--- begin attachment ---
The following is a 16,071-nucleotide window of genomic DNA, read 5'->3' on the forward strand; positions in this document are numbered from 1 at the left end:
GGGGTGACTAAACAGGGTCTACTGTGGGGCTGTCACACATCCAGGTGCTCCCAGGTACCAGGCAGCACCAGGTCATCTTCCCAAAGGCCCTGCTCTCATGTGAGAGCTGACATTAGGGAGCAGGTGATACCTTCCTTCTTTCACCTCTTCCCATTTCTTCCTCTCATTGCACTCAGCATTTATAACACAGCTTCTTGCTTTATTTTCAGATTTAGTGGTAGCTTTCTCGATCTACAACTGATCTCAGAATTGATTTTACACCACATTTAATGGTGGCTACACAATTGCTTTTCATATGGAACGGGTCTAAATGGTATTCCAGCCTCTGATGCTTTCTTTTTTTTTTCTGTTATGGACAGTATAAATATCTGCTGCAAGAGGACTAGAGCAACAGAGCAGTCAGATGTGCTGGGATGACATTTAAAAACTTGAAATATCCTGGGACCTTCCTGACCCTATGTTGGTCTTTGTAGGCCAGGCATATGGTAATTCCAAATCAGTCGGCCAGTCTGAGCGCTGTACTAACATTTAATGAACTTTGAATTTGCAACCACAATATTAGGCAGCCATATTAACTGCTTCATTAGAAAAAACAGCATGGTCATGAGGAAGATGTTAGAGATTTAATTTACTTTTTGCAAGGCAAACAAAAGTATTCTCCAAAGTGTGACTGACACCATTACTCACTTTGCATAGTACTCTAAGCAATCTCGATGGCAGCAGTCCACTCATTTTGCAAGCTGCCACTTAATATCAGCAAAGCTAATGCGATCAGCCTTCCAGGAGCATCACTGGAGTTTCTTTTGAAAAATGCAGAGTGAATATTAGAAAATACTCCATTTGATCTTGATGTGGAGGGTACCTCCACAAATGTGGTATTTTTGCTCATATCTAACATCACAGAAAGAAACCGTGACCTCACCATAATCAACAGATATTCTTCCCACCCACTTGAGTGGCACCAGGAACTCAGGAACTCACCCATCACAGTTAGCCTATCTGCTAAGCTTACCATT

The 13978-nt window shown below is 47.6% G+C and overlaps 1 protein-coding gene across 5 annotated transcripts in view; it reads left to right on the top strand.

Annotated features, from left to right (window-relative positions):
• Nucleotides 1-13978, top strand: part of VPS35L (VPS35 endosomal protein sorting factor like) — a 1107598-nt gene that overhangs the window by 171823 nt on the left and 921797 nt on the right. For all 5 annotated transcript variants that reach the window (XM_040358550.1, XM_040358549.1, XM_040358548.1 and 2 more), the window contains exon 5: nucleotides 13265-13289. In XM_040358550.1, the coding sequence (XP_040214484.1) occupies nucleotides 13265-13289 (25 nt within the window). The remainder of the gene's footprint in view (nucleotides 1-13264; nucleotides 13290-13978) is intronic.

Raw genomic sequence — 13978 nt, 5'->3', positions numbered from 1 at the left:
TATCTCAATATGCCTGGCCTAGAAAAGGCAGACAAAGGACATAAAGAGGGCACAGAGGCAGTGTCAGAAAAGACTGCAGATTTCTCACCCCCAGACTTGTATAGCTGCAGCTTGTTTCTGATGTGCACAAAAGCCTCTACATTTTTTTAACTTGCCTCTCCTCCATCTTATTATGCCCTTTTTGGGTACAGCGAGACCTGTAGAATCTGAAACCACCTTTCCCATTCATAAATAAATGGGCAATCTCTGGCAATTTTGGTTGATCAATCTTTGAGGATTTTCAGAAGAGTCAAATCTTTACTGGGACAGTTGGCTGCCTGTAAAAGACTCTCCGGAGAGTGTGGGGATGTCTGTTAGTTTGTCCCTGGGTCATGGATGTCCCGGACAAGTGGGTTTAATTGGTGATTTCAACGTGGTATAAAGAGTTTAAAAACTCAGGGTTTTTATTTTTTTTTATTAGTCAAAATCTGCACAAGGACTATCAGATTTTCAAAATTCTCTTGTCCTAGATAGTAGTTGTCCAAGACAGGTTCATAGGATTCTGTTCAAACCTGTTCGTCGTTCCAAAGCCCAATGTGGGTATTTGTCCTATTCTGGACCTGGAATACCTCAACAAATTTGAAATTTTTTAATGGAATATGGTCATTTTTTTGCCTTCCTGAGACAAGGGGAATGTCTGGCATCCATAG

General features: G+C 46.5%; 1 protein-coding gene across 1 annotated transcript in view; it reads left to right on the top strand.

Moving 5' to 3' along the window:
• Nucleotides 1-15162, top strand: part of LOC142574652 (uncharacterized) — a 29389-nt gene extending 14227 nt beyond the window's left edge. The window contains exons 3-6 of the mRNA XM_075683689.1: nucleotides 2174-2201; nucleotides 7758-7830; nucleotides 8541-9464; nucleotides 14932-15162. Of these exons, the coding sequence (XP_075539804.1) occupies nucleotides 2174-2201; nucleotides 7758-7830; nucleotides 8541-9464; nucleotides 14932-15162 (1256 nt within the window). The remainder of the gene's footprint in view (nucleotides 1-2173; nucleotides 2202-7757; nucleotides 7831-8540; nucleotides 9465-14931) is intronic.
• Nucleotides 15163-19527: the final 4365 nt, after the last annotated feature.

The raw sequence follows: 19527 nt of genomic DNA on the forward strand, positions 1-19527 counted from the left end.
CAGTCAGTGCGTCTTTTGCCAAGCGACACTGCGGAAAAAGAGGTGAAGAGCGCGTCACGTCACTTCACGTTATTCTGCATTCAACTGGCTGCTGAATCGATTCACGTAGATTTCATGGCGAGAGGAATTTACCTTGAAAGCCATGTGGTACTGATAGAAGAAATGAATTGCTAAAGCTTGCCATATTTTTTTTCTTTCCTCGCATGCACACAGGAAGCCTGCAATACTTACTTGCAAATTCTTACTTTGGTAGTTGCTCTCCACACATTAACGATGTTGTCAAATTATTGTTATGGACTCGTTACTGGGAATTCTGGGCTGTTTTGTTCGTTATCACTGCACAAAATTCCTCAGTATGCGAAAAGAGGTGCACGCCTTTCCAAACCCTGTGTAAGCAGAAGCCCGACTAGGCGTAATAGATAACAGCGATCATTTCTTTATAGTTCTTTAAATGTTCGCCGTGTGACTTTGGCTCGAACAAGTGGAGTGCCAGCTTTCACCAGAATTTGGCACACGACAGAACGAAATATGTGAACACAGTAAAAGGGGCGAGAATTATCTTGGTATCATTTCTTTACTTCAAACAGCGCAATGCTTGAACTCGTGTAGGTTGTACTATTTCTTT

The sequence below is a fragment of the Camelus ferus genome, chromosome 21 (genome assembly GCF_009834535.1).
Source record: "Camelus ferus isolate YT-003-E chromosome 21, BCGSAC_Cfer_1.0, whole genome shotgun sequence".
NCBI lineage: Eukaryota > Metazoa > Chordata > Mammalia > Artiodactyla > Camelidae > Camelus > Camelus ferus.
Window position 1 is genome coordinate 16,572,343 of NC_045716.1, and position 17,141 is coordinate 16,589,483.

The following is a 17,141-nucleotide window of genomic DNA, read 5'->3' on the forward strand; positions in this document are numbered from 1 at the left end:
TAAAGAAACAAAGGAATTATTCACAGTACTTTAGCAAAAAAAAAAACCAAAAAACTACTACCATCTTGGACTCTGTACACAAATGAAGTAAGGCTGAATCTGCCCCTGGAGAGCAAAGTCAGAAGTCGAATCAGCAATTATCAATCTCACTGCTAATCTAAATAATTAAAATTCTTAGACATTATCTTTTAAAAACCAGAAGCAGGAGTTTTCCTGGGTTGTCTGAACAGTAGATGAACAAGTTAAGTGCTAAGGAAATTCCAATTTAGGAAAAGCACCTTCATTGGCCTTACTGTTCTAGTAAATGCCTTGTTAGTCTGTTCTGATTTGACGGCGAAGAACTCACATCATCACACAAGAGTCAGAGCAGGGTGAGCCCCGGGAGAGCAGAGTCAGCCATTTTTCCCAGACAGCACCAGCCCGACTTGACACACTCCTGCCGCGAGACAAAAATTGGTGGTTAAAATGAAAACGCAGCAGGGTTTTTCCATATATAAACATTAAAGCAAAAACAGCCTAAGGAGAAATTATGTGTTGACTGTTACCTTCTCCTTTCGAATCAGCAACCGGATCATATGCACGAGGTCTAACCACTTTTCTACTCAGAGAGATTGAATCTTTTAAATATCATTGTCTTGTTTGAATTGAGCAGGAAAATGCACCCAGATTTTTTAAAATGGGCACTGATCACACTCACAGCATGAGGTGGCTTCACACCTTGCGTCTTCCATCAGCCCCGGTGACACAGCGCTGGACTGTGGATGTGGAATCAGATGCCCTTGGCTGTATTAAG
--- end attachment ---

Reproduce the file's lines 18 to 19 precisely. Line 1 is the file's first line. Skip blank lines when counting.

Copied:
The following is a 17,141-nucleotide window of genomic DNA, read 5'->3' on the forward strand; positions in this document are numbered from 1 at the left end:
TAAAGAAACAAAGGAATTATTCACAGTACTTTAGCAAAAAAAAAAACCAAAAAACTACTACCATCTTGGACTCTGTACACAAATGAAGTAAGGCTGAATCTGCCCCTGGAGAGCAAAGTCAGAAGTCGAATCAGCAATTATCAATCTCACTGCTAATCTAAATAATTAAAATTCTTAGACATTATCTTTTAAAAACCAGAAGCAGGAGTTTTCCTGGGTTGTCTGAACAGTAGATGAACAAGTTAAGTGCTAAGGAAATTCCAATTTAGGAAAAGCACCTTCATTGGCCTTACTGTTCTAGTAAATGCCTTGTTAGTCTGTTCTGATTTGACGGCGAAGAACTCACATCATCACACAAGAGTCAGAGCAGGGTGAGCCCCGGGAGAGCAGAGTCAGCCATTTTTCCCAGACAGCACCAGCCCGACTTGACACACTCCTGCCGCGAGACAAAAATTGGTGGTTAAAATGAAAACGCAGCAGGGTTTTTCCATATATAAACATTAAAGCAAAAACAGCCTAAGGAGAAATTATGTGTTGACTGTTACCTTCTCCTTTCGAATCAGCAACCGGATCATATGCACGAGGTCTAACCACTTTTCTACTCAGAGAGATTGAATCTTTTAAATATCATTGTCTTGTTTGAATTGAGCAGGAAAATGCACCCAGATTTTTTAAAATGGGCACTGATCACACTCACAGCATGAGGTGGCTTCACACCTTGCGTCTTCCATCAGCCCCGGTGACACAGCGCTGGACTGTGGATGTGGAATCAGATGCCCTTGGCTGTATTAAG